(June 8, 2018) Regulatory principles in Ontario’s gas sector are being eroded and the costs will start to mount for customers.
A lack of accountability, little transparency and a rush to support “renewable” investments at any cost has decimated Ontario’s electricity sector — leading to soaring bills, consumer backlash and a policy designed solely to kick billions of dollars of today’s costs to our children and grandchildren. Now, the province’s gas sector appears to be next in line for Queen’s Park’s energy transformation agenda. Gas consumers should be nervous.
To date, Ontario’s gas utilities have been a positive counterpoint to the electricity utilities in how to manage an energy sector and avoid the ignominy of scathing headlines, public outrage and soaring monthly bills. They did so largely because regulatory principles enabled them to maintain a competitive, financially viable and customer-oriented utility and the regulations were upheld at the same time as they were torn down in the electricity sector. But those principles are quietly being eroded and the costs of that erosion will start adding up.
The first knock to customers came from the Ontario Energy Board (OEB), which decided to bury the cost of the province’s recently implemented cap-and-trade system in the “delivery” line of customers’ monthly bills. Groups — ranging from large, industrial customers to low-income organizations — argued that customers have a right to fully understand the monthly bill impact of Ontario’s cap-and-trade policy. They argued that the cost should be just as clearly visible on monthly bills as that of charges like the Debt Retirement Charge and provincial handouts like the Clean Energy Benefit, the scrapping of the provincial sales tax rebate and, more recently, the Fair Hydro Plan.
If consumers get to clearly see what kind of handouts Queen’s Park offers them, they have just as much of a right to see what costs the legislature imposes on them. Unfortunately, the OEB directed the utilities to bury that charge among other delivery costs, hiding the monthly cost of a provincial policy.
The second, much larger knock comes from the province, which has encouraged the utilities to procure uneconomic supplies of “renewable natural gas,” which is an upgraded form of bio-gas. Ontario issued that directive in its Long-Term Energy Plan (LTEP), a Ministry of Energy-led document that lays out the legislature’s vision for the future of the energy sector. The utilities currently buy natural gas on the open market and pass that cost — with no markup — to consumers. As a result of the fracking that has revolutionized North America’s energy sector, natural gas prices are at some of their lowest levels in decades. Consumers in Ontario have directly benefited from those falling prices, as the gas utilities have directly passed those benefits on.
So-called renewable natural gas, in contrast, is wildly expensive. Early estimates from the utilities show that it’s more than five times more costly than buying natural gas at market rates. Given that the “renewable” natural gas business is in its infancy, those costs could turn out to be much higher.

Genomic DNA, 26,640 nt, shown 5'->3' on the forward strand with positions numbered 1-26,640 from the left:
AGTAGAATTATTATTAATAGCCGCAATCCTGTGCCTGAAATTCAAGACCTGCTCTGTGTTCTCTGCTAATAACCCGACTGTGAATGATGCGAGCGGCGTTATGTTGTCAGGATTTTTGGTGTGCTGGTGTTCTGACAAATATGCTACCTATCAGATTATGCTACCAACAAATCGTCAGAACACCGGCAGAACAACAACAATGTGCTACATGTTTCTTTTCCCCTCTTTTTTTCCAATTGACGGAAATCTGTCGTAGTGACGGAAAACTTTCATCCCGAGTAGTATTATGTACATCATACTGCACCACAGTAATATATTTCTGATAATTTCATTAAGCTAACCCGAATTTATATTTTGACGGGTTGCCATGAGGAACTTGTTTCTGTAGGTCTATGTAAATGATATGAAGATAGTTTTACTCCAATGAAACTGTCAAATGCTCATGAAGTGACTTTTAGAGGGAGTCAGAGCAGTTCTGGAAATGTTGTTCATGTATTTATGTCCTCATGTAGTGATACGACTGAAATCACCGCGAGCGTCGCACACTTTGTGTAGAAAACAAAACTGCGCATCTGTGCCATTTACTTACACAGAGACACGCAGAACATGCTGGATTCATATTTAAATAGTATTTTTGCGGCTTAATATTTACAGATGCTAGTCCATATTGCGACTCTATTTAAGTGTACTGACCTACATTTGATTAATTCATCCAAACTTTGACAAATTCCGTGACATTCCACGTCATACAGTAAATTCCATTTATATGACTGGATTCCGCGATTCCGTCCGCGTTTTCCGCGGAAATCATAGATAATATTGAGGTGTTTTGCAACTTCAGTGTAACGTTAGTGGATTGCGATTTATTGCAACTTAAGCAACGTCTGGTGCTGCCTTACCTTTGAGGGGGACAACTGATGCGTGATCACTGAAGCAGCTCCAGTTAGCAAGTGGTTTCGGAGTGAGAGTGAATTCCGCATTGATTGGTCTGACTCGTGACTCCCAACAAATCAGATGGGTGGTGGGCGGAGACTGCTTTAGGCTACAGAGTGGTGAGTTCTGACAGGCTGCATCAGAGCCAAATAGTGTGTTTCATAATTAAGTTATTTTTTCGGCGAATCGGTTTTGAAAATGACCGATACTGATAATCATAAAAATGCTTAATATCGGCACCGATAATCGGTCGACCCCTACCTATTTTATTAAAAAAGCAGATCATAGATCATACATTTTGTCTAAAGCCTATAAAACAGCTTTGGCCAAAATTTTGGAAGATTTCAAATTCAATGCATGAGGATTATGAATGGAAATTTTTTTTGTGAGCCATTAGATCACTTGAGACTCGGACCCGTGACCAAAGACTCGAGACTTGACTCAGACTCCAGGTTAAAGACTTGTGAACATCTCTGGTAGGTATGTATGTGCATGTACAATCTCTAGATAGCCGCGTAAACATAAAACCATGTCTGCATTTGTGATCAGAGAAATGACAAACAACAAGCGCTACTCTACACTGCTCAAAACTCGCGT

Who will be on the hook for paying that significant premium?
The gas utilities maintain that their customers will be held “harmless” because the difference between the cost of traditional and renewable natural gas will be covered by funds from the province’s cap-and-trade program. Yet, it’s natural gas customers that will be paying a large portion of those cap-and-trade proceeds through their monthly bills.
Between Union Gas and Enbridge — which are applying to merge their operations — natural gas customers will be paying more than $650 million this year alone in cap-and-trade costs. This excludes the millions of additional administration costs needed to oversee the cap-and-trade, but will also eventually be paid for by ratepayers through their monthly bills.
That means a significant chunk of the cap-and-trade money used to cover the high costs of renewable natural gas will be coming from a fee paid by all gas customers. This is little more than robbing Peter to pay Paul.
Worse still is that it is an incredibly expensive way to lower carbon emissions. Early estimates from the utilities suggest that each tonne of carbon reduced through using renewable natural gas will cost more than $327 — or more than 18 times the current cost of carbon credits in the province’s cap-and-trade system. There is no economic justification for this program based on the province’s climate-change policies.
But economic efficiency and cost-effectiveness — two policies that have been in short supply in the electricity sector — play no role in this policy. Unfortunately for gas customers, that’s a break from the past.
Brady Yauch is the executive director and an economist at the Consumer Policy Institute. email@example.com